As time goes on, you may start to realize these incidents are happening more frequently. You might have to practice what you preach to athletes and modify your own workouts, come into a team session more warmed up, or even *gasp* not demonstrate certain lifts.
In all seriousness, this is the start of a big pivot in your coaching career, and one that I think can improve your communication skills. Since your body is failing you (relatively speaking), you’re going to have to figure out a way to show the visual learners in the group how to correctly execute a given exercise. You’re going to need a clear and concise system of walking one of your athletes through the correct execution of something they’ve potentially never done before.
If you’ve spent your whole career demonstrating, this can be a daunting task. If you’ve also spent your entire career feeling you must always get things right in front of athletes, you’re in for a bumpy ride. Prepare to use the following phrases in the early stages of this process:
“Sorry, I’m not explaining this very well.”
“You’re doing great. I’m just not used to teaching it this way.”
“NEVERMIND, I WILL DO IT.”
You may actually be amazed how relatable athletes find it when you throw yourself on your sword and say, “I can’t do this because of X” or “I am struggling teaching this.” They struggle in front of us all the time. It’s okay to reverse that role sometimes.
Despite my increased reliance on athlete demonstrations (I’d say I’m currently sitting at about a 60/40 me to them demo ratio), I do still keep a couple of aces up my sleeve to keep my street cred alive. At present, that’s making 1–2 strict pull-ups seem easy. Being a one-trick pony is a great workaround if you’re simply unable to give up your ego, as I have been. It also helps you stay focused on a long-term goal, which for me has changed dramatically from the earlier stages of my training career.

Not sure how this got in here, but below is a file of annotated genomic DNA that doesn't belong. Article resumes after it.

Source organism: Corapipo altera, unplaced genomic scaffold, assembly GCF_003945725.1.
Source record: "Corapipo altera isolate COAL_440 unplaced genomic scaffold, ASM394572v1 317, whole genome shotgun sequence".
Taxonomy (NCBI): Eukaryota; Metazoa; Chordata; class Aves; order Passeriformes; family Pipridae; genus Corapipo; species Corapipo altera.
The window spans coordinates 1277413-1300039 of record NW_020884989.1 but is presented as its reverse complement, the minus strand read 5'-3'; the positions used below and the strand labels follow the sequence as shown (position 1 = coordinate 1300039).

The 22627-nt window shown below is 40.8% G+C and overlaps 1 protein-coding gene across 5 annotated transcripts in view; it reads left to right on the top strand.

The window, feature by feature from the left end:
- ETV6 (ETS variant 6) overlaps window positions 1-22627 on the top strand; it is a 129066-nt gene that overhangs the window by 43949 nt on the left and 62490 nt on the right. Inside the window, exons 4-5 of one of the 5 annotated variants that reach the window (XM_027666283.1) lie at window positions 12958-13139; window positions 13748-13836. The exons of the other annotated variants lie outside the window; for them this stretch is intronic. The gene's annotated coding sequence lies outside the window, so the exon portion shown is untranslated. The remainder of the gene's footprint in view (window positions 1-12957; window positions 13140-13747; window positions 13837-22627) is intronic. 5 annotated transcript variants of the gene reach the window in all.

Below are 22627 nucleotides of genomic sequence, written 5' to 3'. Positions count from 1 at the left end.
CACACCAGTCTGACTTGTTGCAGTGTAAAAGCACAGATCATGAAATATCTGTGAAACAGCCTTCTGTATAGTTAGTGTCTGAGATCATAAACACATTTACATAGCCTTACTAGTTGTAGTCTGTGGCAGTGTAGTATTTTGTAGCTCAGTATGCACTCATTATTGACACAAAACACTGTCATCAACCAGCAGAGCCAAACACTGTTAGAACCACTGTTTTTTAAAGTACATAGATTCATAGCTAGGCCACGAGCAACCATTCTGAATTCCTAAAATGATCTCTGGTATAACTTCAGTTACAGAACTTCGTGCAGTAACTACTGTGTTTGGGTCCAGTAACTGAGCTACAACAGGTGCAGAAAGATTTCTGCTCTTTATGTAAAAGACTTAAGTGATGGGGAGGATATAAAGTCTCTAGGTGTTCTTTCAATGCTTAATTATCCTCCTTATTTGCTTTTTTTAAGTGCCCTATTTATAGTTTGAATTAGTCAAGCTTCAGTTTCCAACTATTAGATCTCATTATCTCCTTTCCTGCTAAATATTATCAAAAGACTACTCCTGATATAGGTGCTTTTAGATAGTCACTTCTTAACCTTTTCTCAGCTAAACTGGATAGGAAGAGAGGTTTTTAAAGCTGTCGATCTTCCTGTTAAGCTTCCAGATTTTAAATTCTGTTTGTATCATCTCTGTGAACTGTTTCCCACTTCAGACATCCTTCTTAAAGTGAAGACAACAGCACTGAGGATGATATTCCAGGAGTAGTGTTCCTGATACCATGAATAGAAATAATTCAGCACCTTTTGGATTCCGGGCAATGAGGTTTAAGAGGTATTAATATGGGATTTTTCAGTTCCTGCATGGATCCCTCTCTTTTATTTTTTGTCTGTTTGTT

Instead of focusing on aesthetics and PRs, I’m now focusing on overall health. Remember our section title: Father Time is undefeated. He stops for no one. Waits for no one. Saves no one. If he would have told me on March 14, 2012, that my dad would pass away on the 15th, I would have taken a wholly different approach the 14th. I wouldn’t have waited to call or see my dad because I was headed out to my parents that weekend. I would have done it right then.
If you would have told me I would have two blown-out shoulders in my 30s, I’d like to think I would have modified my training in my 20s to attempt to avoid this. I wouldn’t have waited until I got injured. I would have done it right then.
Clearly, the impact of those two scenarios on my life really couldn’t be farther apart on a map, but the lesson is the same: prioritize the long-term goal because in the end the end is the end.
Focusing on the long-term goal is a good tie-in to our next lesson.
Lesson #3. “Boredom: We preach ‘the process’ to kids but never bother to embrace how monotonous training actually is.” –Tim Kettenring
Rather than sticking to a program over the course of time, coaches often program-hop in their own training despite the knowledge that consistent training will yield better results in the long term and lessen the likelihood of injury.